Tuesday, June 01, 2010

KublaCon 2009 con report - better late than never!

I never did get around to posting last year's KublaCon report, and I think that's because I never got around to finishing it up! Here's what I have, which is not complete, but is quite a bit. I'm posting this for my own convenience as much as for your benefit, but maybe you'll find it entertaining.

Friday 5/22
Got up super early to catch a 7am flight - arrived 9am at the Hyatt Regency Burlingame. It always amused me that the game convention was in a place called BurlinGAME (I'm easily amused). I met up with Andrew Schoonmaker with whom I was sharing a room, and we went downstairs to get some breakfast. The prices for everything in that hotel are horrendous. I chose to get the "breakfast special:" ham, egg, and Cheese on an English muffin for $4. First food-related mistake of the day! The thing was so small that it made me MORE hungry - that's the opposite of food! Also, they nuked the hell out of it in the microwave, so it was very, very hot. The cheese, if was ever in solid form, had been reduced to a sort of grease.

They hadn't opened registration yet, and Andrew and I wanted to do something, so we started the convention with a game of Fermat. Glancing at Andrew's tallish stack of tiles and then to my haphazard pile I thought the game was really close. In reality I had quite a few more tiles than he did, but the disarray made the pile look shorter I guess. The game was weird, with all the large numbers next to EXP and multiplication symbols - it was kinda hard to make a lot of numbers (I think we skipped a few)

Wizard's Tower
After that we played a game of Wizard's Tower - something I don't think I've played in the last 6 months (BGG.con) or maybe 12 (Kubla last year)! I was in good shape with respect to endgame bonuses, and I had a Yellow tower in the central region. When I destroyed one of Andrew's towers I thought I'd clinched victory - but I could not complete any further towers in the next few turns to end the game. Andrew ended up with a massive clump of towers in the center region including 3 of his own and 3 neutrals. All told that's 33 points (one of the towers was on Red)! Andrew pulled out the win, but it was pretty close. At least I avoided a blowout!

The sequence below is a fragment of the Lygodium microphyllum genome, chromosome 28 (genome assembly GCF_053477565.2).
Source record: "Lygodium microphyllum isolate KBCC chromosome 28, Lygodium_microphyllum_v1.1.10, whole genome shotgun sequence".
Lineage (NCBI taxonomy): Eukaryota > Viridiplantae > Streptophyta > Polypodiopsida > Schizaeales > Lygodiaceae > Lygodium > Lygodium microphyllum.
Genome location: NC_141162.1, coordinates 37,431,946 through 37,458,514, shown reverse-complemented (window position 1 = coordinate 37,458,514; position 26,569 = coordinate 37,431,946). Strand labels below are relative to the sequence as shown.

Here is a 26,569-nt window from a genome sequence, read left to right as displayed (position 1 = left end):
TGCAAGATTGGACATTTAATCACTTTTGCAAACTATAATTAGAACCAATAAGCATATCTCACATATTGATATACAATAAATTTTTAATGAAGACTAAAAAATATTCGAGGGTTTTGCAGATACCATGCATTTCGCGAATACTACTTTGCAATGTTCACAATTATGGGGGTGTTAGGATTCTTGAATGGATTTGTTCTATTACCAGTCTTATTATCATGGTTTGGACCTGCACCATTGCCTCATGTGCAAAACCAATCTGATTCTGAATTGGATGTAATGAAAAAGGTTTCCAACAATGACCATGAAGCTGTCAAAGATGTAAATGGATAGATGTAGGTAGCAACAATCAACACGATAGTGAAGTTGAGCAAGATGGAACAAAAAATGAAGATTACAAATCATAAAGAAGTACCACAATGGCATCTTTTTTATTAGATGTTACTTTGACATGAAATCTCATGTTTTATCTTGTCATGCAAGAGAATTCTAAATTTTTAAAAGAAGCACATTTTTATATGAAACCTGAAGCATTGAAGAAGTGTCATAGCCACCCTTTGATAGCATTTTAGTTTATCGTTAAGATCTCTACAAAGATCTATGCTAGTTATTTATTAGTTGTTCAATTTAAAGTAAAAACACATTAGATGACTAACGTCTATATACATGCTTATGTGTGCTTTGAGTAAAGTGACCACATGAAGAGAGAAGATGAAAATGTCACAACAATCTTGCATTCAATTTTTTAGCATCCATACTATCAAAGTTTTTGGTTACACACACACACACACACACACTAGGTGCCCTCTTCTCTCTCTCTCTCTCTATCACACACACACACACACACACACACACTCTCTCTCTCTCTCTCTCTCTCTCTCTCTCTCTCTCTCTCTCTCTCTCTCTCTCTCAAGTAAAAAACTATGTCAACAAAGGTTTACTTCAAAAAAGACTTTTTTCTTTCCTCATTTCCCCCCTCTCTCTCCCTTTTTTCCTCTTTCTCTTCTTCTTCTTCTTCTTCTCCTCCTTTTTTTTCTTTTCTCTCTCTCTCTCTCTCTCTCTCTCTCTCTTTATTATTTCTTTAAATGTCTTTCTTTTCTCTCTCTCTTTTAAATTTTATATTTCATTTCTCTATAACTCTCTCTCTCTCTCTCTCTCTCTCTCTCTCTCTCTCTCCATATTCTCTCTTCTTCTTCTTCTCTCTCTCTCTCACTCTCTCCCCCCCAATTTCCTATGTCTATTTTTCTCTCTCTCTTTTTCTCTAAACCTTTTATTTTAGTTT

Alex Eaton-Salners arrived, and we were all hungry for lunch but didn't want to spend a fortune at the hotel. So we decided to take a walk down the street to see what other options were available. There's a Sizzler across the street, and a Benihana a ways down, but those didn't sound too good to us. The office buildings in the area all appeared to have a little hole in the wall restaurant in them, mostly for the people who work there I presume. One was called Mr Teriyaki, and I suggested we try that. It seemed a good enough idea, but when my beef bowl came it looked NOTHING like the picture in the menu. For one thing it was completely buried in onions! I hate onions, so I picked them all off and they completely filled my soup bowl. The remaining dish was less beefy than I'd expected. It wasn't terribly good either, nor was it terribly cheap. Second food-related mistake of the day!

After returning from lunch, the three of us played Rapscallion. Last year Andrew and I had been watching a game of Rapscallion being run by Ted Alspach, and 2 players had to leave midway through the game (coincidentally, I believe they were both in or near last place at the time). Andrew and I subbed in for them and played the rest of the game. It so happens that we finished 1st and 2nd if I remember correctly. Neither of us had played the game since then until Andrew played it Thursday night with someone. After he taught we played a game... I did TERRIBLY! Andrew won by a landslide. We all agreed that the game was kinda cool, but that it was a little too irritating that you HAVE to get rid of one of the playing cards you've collected in order to get another bidding card. I suggested that it would be cool if players started with 1 more playing card so that they'll have another option to discard in case the 2 they pick up are in the same set. In fact, it might be cool if the playing card you started with was a joker that works the same way as the Rapscallion does.

Sorry Sliders w/ Alex/Rick/Helen